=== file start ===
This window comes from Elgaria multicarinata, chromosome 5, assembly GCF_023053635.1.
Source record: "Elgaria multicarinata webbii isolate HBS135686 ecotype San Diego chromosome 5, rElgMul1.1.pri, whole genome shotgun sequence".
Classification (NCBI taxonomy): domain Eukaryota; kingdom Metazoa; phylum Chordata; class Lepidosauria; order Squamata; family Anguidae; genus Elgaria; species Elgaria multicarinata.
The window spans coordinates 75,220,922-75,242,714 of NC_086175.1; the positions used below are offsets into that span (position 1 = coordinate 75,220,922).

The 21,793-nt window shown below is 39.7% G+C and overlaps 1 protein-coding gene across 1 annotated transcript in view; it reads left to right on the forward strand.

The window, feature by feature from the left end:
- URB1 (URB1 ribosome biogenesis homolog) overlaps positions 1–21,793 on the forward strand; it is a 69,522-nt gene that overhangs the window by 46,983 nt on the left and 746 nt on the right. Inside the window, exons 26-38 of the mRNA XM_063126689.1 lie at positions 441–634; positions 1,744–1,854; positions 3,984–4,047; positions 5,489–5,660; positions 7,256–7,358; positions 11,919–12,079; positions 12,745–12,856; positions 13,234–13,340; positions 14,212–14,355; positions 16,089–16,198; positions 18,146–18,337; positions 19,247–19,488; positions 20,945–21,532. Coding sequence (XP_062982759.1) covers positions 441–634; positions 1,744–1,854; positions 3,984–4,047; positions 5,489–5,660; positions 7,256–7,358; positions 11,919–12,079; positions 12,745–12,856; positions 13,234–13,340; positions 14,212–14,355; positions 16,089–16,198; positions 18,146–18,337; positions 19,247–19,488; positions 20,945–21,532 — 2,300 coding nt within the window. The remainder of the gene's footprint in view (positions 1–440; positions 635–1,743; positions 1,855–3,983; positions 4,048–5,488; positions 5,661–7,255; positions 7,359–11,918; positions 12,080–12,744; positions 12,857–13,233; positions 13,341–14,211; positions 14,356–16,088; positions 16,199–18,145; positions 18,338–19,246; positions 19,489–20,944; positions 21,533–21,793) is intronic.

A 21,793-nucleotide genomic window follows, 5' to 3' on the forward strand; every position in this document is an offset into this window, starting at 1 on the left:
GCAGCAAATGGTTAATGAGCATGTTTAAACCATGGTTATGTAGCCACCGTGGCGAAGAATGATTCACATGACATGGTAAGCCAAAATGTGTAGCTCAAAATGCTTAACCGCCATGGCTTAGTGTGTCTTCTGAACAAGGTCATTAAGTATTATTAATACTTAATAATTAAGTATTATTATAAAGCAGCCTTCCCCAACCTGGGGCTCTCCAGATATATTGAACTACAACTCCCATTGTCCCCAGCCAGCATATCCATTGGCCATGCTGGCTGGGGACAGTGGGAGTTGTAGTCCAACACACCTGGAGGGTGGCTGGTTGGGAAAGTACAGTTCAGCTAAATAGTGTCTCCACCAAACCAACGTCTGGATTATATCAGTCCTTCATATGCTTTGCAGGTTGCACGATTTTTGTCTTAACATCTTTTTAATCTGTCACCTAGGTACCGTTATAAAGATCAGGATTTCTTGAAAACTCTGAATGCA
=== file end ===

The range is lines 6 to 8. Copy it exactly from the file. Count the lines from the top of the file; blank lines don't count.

The window, feature by feature from the left end:
- URB1 (URB1 ribosome biogenesis homolog) overlaps positions 1–21,793 on the forward strand; it is a 69,522-nt gene that overhangs the window by 46,983 nt on the left and 746 nt on the right. Inside the window, exons 26-38 of the mRNA XM_063126689.1 lie at positions 441–634; positions 1,744–1,854; positions 3,984–4,047; positions 5,489–5,660; positions 7,256–7,358; positions 11,919–12,079; positions 12,745–12,856; positions 13,234–13,340; positions 14,212–14,355; positions 16,089–16,198; positions 18,146–18,337; positions 19,247–19,488; positions 20,945–21,532. Coding sequence (XP_062982759.1) covers positions 441–634; positions 1,744–1,854; positions 3,984–4,047; positions 5,489–5,660; positions 7,256–7,358; positions 11,919–12,079; positions 12,745–12,856; positions 13,234–13,340; positions 14,212–14,355; positions 16,089–16,198; positions 18,146–18,337; positions 19,247–19,488; positions 20,945–21,532 — 2,300 coding nt within the window. The remainder of the gene's footprint in view (positions 1–440; positions 635–1,743; positions 1,855–3,983; positions 4,048–5,488; positions 5,661–7,255; positions 7,359–11,918; positions 12,080–12,744; positions 12,857–13,233; positions 13,341–14,211; positions 14,356–16,088; positions 16,199–18,145; positions 18,338–19,246; positions 19,489–20,944; positions 21,533–21,793) is intronic.

A 21,793-nucleotide genomic window follows, 5' to 3' on the forward strand; every position in this document is an offset into this window, starting at 1 on the left: